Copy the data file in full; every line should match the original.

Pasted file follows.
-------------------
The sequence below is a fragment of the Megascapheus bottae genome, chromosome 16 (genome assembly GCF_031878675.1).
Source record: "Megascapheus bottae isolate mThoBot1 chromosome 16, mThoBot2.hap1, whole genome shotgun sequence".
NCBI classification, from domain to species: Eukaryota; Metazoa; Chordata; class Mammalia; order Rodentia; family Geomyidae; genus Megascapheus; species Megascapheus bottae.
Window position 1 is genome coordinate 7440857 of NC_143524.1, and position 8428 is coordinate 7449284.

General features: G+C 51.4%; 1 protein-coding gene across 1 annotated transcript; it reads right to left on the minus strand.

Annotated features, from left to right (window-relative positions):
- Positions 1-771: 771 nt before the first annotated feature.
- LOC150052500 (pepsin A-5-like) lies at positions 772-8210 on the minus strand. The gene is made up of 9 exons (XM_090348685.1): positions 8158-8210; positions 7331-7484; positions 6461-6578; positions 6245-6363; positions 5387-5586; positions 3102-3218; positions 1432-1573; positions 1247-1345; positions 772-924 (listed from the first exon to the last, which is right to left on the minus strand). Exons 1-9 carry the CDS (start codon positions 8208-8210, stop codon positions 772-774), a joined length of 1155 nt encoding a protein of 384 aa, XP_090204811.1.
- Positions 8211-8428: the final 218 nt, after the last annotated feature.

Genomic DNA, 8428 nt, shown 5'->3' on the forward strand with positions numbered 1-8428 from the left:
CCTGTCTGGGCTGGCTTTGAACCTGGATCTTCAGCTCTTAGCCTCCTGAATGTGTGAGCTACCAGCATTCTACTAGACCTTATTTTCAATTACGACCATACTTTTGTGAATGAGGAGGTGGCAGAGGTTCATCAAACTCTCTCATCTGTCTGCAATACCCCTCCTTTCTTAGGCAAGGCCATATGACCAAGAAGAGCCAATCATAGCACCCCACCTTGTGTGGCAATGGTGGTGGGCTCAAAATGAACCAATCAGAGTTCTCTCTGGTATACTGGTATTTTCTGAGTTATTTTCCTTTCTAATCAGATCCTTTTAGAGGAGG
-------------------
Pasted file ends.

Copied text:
The sequence below is a fragment of the Megascapheus bottae genome, chromosome 16 (genome assembly GCF_031878675.1).
Source record: "Megascapheus bottae isolate mThoBot1 chromosome 16, mThoBot2.hap1, whole genome shotgun sequence".
NCBI classification, from domain to species: Eukaryota; Metazoa; Chordata; class Mammalia; order Rodentia; family Geomyidae; genus Megascapheus; species Megascapheus bottae.
Window position 1 is genome coordinate 7440857 of NC_143524.1, and position 8428 is coordinate 7449284.

General features: G+C 51.4%; 1 protein-coding gene across 1 annotated transcript; it reads right to left on the minus strand.

Annotated features, from left to right (window-relative positions):
- Positions 1-771: 771 nt before the first annotated feature.
- LOC150052500 (pepsin A-5-like) lies at positions 772-8210 on the minus strand. The gene is made up of 9 exons (XM_090348685.1): positions 8158-8210; positions 7331-7484; positions 6461-6578; positions 6245-6363; positions 5387-5586; positions 3102-3218; positions 1432-1573; positions 1247-1345; positions 772-924 (listed from the first exon to the last, which is right to left on the minus strand). Exons 1-9 carry the CDS (start codon positions 8208-8210, stop codon positions 772-774), a joined length of 1155 nt encoding a protein of 384 aa, XP_090204811.1.
- Positions 8211-8428: the final 218 nt, after the last annotated feature.

Genomic DNA, 8428 nt, shown 5'->3' on the forward strand with positions numbered 1-8428 from the left:
CCTGTCTGGGCTGGCTTTGAACCTGGATCTTCAGCTCTTAGCCTCCTGAATGTGTGAGCTACCAGCATTCTACTAGACCTTATTTTCAATTACGACCATACTTTTGTGAATGAGGAGGTGGCAGAGGTTCATCAAACTCTCTCATCTGTCTGCAATACCCCTCCTTTCTTAGGCAAGGCCATATGACCAAGAAGAGCCAATCATAGCACCCCACCTTGTGTGGCAATGGTGGTGGGCTCAAAATGAACCAATCAGAGTTCTCTCTGGTATACTGGTATTTTCTGAGTTATTTTCCTTTCTAATCAGATCCTTTTAGAGGAGG